Lit by the sun, refreshed with fragrant breezes, in tune with it’s place through local flows of energy and matter, the Oberlin building’s delightful ecological footprint strongly confirms that the human presence in the landscape can be positive, restorative and 100 percent good.
Cradle-to-cradle design also makes extraordinarily good sense economically and socially. This is especially visible in the workplace. When designs for large-scale factories and offices are modeled on nature’s effectiveness, they generate delightful, productive places for people to work. This not only encourages a strong sense of community and cooperation, it also allows efficiency and cost-effectiveness to serve a larger purpose.
Consider the corporate offices for Gap, Inc. in San Bruno, California. Aiming to enhance the qualities of the local landscape, WM+P designed an undulating roof covered in flowers and grasses that mirrors the local terrain, re-establishing several acres of the coastal savannah ecosystem that had been destroyed by human intervention over the past century. The living roof also absorbs storm water and provides thermal insulation, making the landscape an integral part of the building’s energy systems.
Other features maximize local energy flows. A raised floor air system allows evening breezes to flush the building while concrete slabs beneath the floor store the cool air and release it during the day. The windows are operable and the delivery of fresh air is under individual control. Daylighting provides natural illumination. An open design and urbane common spaces make the building even more delightful.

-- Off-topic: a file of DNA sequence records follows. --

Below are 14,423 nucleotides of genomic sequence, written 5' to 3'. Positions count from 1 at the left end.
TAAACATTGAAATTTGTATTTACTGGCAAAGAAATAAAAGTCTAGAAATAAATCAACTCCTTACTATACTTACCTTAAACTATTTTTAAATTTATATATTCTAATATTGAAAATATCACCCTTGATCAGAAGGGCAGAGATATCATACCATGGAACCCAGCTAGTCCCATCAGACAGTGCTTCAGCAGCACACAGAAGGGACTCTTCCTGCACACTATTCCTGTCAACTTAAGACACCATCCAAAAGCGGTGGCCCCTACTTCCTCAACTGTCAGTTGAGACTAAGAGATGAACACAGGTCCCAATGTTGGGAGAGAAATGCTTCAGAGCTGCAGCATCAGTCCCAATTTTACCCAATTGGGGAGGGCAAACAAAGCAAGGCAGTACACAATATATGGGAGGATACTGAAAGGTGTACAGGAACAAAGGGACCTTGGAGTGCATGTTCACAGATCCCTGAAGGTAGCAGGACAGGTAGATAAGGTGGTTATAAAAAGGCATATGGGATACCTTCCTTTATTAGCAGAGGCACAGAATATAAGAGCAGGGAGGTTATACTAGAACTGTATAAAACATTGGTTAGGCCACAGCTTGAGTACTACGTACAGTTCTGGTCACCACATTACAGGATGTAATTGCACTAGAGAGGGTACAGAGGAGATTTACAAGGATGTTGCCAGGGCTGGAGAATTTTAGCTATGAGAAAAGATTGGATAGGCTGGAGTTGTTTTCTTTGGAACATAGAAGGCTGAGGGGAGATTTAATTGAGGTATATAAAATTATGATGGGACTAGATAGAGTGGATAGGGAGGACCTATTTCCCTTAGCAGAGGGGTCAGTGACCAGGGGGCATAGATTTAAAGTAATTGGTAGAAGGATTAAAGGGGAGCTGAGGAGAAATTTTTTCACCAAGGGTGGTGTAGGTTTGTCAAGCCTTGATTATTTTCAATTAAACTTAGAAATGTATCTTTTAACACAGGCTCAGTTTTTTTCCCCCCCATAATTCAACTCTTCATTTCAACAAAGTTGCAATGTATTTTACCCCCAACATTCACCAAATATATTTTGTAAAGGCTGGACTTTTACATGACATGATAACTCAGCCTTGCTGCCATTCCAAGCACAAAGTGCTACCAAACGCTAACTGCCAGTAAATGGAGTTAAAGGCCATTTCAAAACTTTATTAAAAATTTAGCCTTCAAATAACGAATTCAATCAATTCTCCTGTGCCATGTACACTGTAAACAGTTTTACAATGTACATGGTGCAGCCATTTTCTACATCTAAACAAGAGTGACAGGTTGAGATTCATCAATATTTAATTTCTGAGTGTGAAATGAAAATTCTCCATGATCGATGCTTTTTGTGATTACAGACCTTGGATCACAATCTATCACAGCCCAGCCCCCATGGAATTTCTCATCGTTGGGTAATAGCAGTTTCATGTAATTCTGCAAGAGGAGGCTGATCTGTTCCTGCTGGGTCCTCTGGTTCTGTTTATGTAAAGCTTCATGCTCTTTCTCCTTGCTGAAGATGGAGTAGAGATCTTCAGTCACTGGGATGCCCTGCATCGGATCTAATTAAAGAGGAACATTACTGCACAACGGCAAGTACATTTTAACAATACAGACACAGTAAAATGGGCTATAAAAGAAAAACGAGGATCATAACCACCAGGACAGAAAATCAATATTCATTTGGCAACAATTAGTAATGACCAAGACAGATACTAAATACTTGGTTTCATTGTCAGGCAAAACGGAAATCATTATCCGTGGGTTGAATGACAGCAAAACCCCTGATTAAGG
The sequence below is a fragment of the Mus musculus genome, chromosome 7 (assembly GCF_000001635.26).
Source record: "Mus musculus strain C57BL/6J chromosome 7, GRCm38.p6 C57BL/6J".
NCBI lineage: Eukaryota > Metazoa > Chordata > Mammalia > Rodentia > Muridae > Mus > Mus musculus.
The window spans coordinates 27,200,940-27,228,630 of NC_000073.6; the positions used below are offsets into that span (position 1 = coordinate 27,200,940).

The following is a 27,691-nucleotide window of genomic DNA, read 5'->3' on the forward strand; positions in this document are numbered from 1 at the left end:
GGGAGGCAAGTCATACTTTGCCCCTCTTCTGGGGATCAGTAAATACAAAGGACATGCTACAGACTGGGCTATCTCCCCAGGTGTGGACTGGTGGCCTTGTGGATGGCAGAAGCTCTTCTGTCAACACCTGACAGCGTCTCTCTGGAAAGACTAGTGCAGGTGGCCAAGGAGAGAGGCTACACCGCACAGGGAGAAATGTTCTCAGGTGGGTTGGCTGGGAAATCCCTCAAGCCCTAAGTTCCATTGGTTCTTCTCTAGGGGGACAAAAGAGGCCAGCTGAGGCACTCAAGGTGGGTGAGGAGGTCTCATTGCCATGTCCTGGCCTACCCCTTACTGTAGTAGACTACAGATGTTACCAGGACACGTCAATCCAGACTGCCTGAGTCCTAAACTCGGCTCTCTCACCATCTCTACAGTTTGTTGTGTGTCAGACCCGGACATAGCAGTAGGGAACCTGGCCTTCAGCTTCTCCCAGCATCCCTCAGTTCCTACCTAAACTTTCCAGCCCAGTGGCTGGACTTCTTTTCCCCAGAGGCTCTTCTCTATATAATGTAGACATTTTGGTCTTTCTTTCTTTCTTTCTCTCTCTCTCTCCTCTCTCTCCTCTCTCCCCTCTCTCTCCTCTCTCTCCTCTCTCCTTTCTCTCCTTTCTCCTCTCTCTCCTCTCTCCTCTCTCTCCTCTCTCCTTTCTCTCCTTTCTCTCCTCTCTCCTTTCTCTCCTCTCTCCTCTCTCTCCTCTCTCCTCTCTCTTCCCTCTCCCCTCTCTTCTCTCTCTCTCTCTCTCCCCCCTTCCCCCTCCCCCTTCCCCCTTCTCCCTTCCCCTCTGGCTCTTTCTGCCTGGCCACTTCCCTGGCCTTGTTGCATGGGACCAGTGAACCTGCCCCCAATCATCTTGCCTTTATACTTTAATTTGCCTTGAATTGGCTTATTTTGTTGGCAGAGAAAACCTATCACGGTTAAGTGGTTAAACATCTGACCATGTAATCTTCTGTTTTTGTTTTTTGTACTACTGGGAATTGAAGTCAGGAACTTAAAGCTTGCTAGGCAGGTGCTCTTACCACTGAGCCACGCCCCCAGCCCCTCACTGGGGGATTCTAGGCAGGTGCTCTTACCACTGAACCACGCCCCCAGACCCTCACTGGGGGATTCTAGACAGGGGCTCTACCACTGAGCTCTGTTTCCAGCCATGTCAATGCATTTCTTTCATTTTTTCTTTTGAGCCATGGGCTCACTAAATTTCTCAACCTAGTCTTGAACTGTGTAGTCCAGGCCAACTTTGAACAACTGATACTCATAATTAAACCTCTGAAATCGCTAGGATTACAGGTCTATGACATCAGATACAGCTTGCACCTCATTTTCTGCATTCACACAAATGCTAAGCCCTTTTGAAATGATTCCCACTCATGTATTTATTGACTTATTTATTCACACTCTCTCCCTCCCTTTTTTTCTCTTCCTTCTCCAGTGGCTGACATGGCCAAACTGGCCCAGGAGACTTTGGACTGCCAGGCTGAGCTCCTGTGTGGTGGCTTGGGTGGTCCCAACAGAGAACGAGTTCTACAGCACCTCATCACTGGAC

The building’s advanced integrated systems are so effective, it was recognized as one of the most energy efficient buildings in California. By aiming to maximize positive effects, the design outperformed buildings that set efficiency as their highest goal.
The building’s high performance is replicable. The Herman Miller furniture factory in Holland, Michigan, like the Gap building, was designed to foster a spirit of community among employees while enhancing the local environment. An effective, celebratory design achieved both—and more. Not only did the building’s site plan include extensive constructed wetlands that rebuild soil fabric, provide habitat, and purify storm water, its pleasing design, which maximizes fresh air and sunlight, generated increased worker satisfaction and productivity gains of 24 percent. Corporations locating in developing countries might take note: Designing for human and environmental health supports economic productivity.